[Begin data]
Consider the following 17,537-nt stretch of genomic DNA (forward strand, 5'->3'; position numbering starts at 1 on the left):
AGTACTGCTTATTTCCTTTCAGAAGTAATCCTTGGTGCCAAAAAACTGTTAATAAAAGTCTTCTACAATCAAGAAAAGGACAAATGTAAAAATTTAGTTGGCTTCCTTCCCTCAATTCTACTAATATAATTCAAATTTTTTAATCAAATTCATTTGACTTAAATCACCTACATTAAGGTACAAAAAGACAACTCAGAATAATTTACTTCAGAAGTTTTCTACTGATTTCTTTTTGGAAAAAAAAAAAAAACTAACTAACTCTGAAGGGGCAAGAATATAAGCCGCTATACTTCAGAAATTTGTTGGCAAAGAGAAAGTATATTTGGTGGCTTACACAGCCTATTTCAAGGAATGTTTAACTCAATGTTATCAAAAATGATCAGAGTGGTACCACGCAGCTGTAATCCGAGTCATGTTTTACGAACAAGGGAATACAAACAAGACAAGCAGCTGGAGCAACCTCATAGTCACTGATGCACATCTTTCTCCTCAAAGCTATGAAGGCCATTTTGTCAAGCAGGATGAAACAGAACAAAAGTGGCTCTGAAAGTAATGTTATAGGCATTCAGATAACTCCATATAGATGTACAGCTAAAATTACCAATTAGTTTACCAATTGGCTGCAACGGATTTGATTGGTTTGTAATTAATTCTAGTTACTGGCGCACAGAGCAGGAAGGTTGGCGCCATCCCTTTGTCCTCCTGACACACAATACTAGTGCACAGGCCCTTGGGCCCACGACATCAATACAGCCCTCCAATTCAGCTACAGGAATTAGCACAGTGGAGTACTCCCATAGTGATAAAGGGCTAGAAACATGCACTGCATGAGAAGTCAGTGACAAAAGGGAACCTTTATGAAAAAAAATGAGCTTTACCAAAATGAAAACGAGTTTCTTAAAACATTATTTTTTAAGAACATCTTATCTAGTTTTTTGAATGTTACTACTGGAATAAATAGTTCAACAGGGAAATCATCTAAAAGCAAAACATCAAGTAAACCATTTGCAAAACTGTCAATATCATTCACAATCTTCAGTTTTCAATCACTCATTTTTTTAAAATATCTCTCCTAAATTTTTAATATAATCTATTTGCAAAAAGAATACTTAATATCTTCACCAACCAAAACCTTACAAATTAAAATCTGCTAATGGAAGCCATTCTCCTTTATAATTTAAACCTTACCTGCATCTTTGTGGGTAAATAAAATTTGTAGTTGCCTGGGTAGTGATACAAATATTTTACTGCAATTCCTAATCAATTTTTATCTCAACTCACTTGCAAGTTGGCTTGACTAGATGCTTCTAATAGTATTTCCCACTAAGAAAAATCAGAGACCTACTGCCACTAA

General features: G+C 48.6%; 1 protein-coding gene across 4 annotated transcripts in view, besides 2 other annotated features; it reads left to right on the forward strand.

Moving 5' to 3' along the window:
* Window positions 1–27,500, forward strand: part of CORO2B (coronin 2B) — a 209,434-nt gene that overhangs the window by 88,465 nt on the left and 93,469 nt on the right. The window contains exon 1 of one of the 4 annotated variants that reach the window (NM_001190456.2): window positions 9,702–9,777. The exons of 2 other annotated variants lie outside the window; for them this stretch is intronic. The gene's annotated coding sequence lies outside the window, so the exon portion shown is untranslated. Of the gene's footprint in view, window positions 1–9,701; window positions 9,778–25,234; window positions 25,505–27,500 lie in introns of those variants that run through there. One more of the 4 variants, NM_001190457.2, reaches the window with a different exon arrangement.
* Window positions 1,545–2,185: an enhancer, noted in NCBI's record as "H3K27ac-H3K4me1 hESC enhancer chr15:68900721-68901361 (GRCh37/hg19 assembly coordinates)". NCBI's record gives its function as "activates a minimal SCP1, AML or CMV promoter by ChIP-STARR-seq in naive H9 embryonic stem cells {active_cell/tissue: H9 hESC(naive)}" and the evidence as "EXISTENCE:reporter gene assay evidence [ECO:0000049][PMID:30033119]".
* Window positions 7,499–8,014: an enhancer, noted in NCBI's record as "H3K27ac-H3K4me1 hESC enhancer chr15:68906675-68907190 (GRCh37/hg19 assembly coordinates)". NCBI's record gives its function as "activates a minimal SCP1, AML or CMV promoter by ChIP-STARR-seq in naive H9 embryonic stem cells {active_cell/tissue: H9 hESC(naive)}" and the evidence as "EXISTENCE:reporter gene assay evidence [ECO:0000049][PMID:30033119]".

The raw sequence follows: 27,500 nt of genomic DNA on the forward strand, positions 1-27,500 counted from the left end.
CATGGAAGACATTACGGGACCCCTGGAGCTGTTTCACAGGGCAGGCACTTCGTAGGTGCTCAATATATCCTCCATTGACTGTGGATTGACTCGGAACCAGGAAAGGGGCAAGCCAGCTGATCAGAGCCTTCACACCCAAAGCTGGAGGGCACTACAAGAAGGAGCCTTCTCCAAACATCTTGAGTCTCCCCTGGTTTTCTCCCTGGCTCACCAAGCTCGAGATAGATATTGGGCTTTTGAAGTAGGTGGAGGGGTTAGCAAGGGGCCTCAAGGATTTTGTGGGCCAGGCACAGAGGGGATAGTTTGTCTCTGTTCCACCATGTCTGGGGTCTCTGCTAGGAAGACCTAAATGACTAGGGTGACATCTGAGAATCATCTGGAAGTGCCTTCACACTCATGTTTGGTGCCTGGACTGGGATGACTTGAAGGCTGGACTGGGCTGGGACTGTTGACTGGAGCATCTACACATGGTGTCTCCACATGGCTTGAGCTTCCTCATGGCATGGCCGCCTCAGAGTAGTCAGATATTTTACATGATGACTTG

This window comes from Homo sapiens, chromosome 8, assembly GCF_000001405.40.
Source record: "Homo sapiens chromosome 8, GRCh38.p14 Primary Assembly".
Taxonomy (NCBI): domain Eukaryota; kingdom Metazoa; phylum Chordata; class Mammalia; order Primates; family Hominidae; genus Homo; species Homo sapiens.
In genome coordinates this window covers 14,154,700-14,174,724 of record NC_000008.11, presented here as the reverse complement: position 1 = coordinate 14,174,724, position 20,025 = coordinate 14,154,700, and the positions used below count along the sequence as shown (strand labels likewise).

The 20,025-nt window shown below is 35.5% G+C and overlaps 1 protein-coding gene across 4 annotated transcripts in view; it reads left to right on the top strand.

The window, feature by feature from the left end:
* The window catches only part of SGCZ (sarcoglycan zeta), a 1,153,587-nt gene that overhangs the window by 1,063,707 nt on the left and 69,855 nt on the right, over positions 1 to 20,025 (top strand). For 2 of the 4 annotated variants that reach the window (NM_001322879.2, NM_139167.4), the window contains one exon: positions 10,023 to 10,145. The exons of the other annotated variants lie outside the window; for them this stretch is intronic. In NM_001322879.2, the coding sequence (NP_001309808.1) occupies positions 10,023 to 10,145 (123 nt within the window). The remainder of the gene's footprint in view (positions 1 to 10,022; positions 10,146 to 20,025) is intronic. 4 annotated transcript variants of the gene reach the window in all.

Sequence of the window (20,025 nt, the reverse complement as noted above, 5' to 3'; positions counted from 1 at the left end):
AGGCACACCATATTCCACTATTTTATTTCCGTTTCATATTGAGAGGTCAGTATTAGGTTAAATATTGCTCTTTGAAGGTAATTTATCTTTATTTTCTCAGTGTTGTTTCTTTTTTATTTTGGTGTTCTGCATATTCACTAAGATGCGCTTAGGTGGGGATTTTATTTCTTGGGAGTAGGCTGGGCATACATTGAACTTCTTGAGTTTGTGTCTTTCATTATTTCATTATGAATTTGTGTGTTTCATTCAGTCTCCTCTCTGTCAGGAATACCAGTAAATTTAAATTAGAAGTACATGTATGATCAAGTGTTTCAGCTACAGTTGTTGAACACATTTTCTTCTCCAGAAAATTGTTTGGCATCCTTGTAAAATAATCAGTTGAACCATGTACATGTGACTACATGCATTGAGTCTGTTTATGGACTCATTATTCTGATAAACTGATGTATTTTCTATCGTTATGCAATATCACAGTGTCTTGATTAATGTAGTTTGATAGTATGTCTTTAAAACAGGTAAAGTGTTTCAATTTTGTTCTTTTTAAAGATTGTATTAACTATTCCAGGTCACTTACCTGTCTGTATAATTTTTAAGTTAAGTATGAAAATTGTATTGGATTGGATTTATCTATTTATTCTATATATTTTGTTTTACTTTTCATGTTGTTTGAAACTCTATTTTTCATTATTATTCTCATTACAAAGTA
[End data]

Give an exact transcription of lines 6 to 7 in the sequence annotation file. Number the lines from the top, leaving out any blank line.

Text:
* Window positions 1,545–2,185: an enhancer, noted in NCBI's record as "H3K27ac-H3K4me1 hESC enhancer chr15:68900721-68901361 (GRCh37/hg19 assembly coordinates)". NCBI's record gives its function as "activates a minimal SCP1, AML or CMV promoter by ChIP-STARR-seq in naive H9 embryonic stem cells {active_cell/tissue: H9 hESC(naive)}" and the evidence as "EXISTENCE:reporter gene assay evidence [ECO:0000049][PMID:30033119]".
* Window positions 7,499–8,014: an enhancer, noted in NCBI's record as "H3K27ac-H3K4me1 hESC enhancer chr15:68906675-68907190 (GRCh37/hg19 assembly coordinates)". NCBI's record gives its function as "activates a minimal SCP1, AML or CMV promoter by ChIP-STARR-seq in naive H9 embryonic stem cells {active_cell/tissue: H9 hESC(naive)}" and the evidence as "EXISTENCE:reporter gene assay evidence [ECO:0000049][PMID:30033119]".